June 11, 2007
Office of Technical and Informational Services
Architectural and Transportation Barriers Compliance Board
1331 F Street NW, suite 1000
Washington, DC 20004-1111
On behalf of the Consortium for Citizens with Disabilities, we would like to thank the Access Board for the opportunity to comment on the draft revisions to the Americans with Disabilities Act (ADA) Accessibility Guidelines for Buses and Vans. Technology and the mobility needs of people with disabilities have advanced so far from 1991, when the Board issued their original guidelines, that it is prudent to revisit the guidelines to update them.
The Consortium for Citizens with Disabilities is a coalition of approximately 100 national disability organizations working together to advocate for national public policy that ensures the self determination, independence, empowerment, integration and inclusion of children and adults with disabilities in all aspects of society.
Mobility Aid Accessibility
We applaud the Board’s efforts to simplify the way transit operators and vehicle manufacturers address the size limits of mobility aids. Moving away from the definition of “common wheelchair” and instead focusing on the space that needs to be available for wheelchairs and other mobility devices is a good approach.
The standards requiring a route from the entrance to securement locations is also a good one. However, we agree with the Board that a wholesale application of the building standards to buses and vans might not be achievable, especially when it comes to turning circle. We encourage the Board to consider setting scalable standards that would have an accessible route requirement for larger vehicles with some exceptions for smaller vehicles that would still allow for a basic level of access within the constraints presented by a vehicle like a minivan or van.
Depending on drivers to call out stops has been a significant barrier to fulfilling the promise of the transportation provisions of the ADA. Technology has advanced to a point where this barrier is relatively easily removed by having the stop announcement process automated. We encourage the Board to include the public information system language that is in the draft in the final version of the guidance.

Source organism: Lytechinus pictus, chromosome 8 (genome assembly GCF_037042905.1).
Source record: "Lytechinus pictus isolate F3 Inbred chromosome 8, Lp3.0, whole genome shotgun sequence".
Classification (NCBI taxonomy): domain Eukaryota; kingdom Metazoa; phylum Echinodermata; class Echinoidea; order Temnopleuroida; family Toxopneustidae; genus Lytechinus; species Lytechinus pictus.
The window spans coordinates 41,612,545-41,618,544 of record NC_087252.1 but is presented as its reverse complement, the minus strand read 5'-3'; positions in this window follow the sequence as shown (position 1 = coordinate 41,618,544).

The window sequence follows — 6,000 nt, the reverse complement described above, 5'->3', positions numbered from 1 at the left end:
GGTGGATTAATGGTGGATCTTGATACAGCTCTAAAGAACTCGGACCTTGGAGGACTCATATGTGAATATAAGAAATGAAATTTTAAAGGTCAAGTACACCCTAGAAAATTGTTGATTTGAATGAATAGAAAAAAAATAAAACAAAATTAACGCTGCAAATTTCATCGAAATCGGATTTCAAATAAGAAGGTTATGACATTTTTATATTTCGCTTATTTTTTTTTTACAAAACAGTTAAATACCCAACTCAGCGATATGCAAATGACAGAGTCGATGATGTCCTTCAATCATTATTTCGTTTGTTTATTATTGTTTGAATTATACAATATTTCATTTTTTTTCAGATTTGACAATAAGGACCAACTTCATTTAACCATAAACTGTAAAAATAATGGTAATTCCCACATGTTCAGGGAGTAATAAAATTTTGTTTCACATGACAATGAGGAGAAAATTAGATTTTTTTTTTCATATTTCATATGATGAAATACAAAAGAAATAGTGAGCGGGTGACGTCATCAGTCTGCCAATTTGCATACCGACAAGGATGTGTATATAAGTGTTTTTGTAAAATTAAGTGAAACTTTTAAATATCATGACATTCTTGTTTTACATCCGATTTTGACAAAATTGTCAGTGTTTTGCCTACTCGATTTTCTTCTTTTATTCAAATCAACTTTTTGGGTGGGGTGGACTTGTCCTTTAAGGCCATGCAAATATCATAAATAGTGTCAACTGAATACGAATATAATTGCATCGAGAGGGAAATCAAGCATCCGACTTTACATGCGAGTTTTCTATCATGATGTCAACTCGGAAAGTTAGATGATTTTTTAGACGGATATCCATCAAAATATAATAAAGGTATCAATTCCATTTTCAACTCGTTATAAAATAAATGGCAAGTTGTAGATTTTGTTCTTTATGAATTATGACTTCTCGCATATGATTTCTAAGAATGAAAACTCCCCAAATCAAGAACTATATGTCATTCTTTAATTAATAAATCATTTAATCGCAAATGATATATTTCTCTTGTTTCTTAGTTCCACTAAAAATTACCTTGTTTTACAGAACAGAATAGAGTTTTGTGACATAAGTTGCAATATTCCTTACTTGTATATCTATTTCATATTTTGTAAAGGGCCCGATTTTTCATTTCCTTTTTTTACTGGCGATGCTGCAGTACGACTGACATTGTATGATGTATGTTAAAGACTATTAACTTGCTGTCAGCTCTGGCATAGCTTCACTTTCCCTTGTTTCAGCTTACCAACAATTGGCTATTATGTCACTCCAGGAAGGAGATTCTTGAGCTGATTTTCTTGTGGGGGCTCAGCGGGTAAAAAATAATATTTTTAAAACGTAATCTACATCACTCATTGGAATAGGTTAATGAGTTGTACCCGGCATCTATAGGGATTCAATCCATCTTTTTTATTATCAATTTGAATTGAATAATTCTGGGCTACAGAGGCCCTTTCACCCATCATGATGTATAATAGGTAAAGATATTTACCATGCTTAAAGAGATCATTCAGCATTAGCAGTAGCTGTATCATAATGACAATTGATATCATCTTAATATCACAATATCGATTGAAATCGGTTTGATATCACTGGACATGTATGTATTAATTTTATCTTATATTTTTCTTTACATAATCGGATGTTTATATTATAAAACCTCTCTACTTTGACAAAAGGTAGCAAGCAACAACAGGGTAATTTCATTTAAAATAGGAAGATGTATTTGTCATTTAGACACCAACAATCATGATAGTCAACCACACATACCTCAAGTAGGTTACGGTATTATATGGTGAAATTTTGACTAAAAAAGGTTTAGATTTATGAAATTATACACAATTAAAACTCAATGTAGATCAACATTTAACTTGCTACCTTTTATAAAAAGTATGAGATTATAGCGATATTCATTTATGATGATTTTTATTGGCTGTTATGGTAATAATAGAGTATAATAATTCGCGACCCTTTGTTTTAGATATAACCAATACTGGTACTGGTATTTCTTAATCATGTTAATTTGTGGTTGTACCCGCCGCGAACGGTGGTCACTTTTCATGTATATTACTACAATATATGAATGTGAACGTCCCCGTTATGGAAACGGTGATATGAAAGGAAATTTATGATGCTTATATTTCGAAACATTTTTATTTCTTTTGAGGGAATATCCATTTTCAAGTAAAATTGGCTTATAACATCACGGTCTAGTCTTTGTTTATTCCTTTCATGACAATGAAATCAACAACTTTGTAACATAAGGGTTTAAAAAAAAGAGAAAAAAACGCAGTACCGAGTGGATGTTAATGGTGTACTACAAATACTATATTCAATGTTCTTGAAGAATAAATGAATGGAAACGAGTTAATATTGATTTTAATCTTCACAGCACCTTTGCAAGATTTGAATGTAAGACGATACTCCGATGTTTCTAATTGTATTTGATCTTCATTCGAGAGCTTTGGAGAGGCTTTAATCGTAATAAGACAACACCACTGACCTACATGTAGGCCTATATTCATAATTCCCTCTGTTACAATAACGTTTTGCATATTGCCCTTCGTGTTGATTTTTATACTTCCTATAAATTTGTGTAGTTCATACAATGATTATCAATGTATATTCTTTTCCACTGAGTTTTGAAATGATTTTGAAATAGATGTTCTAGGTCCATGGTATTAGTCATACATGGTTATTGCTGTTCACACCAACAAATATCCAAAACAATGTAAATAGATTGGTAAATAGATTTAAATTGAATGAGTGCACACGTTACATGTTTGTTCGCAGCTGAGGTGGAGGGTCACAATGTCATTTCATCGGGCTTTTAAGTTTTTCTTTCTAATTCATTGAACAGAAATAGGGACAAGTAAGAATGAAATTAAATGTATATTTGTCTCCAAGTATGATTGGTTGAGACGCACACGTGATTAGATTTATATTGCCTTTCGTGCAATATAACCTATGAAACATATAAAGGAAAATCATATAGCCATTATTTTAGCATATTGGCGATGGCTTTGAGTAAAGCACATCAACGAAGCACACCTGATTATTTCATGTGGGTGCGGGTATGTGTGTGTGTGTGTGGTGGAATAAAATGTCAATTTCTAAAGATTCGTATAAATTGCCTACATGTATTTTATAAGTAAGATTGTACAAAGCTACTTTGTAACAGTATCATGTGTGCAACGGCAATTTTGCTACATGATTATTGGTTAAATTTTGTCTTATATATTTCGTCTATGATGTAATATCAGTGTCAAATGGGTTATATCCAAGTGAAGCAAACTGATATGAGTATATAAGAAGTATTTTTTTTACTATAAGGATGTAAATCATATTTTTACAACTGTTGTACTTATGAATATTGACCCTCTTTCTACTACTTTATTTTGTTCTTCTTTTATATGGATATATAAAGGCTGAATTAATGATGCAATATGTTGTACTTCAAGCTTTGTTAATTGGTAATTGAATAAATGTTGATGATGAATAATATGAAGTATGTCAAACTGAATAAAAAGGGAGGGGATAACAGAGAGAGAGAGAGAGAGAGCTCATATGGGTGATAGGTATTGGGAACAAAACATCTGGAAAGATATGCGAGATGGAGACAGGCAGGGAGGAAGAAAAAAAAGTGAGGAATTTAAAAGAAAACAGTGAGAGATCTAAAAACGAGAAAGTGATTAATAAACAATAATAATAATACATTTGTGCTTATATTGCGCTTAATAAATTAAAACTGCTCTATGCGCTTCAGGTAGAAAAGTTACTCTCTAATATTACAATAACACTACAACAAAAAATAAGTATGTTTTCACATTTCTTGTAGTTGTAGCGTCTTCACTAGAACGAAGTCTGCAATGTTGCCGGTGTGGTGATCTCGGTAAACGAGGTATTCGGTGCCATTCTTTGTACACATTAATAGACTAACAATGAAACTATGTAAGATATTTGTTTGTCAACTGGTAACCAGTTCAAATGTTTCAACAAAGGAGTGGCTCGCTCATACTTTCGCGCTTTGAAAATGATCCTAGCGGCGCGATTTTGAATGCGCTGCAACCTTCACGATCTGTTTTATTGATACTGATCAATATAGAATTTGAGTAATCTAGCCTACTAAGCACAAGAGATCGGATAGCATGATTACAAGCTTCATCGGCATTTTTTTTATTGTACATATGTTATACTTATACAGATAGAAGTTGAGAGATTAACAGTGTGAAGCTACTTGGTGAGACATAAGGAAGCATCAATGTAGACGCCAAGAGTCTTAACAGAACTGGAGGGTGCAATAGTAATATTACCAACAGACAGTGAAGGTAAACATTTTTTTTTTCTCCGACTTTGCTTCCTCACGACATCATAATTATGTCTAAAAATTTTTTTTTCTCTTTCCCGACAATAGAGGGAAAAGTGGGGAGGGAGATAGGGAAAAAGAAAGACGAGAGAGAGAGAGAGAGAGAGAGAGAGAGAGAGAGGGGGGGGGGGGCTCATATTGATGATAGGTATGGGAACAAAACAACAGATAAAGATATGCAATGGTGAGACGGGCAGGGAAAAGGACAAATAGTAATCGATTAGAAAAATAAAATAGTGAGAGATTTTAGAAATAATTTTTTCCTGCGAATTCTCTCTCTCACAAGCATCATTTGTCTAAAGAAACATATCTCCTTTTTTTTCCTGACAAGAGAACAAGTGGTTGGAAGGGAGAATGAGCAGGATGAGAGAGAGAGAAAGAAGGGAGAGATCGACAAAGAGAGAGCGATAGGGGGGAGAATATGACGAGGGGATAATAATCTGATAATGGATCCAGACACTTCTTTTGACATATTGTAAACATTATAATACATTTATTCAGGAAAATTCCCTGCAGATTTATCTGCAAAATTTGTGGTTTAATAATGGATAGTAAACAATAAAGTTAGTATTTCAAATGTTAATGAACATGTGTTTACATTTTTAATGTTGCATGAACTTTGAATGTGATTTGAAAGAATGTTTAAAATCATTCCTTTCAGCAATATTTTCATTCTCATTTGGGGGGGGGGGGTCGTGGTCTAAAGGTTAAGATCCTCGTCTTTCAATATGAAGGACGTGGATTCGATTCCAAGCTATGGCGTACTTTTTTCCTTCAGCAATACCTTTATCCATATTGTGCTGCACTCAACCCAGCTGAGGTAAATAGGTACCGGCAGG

In addition, members of the Task Force have been alerted to systems that do use automated stop announcements that are able to be turned off by the driver. Too often these systems are deactivated for the convenience of the driver and leave passengers who need access to the system without it. We ask that the Board add a provision that automated stop announcements should not be able to be deactivated by the driver.
Ramp Rises and Operations
Simplifying the rise ratio for ramps on buses and vans will greatly ease the confusion that currently exists about what boarding technology will work for riders with disabilities. We encourage the Access Board to continue these simplified approached to the guidelines. The boarding approach for Bus Rapid Transit (BRT) vehicles with multiple entryways is also a logical approach.
Bus Rapid Transit
Bus Rapid Transit is an important emerging mode and applying the ADA standards to it will make sure that riders with disabilities are included as usage of this mode increases. The Task Force encourages the Access Board to continue monitor Bus Rapid Transit and identify any additional standards needed as the technology advances.
We appreciate this opportunity to comment and look forward to working with the Access Board to achieve final guidelines that will increase the mobility of people with disabilities.
Disability Policy Collaboration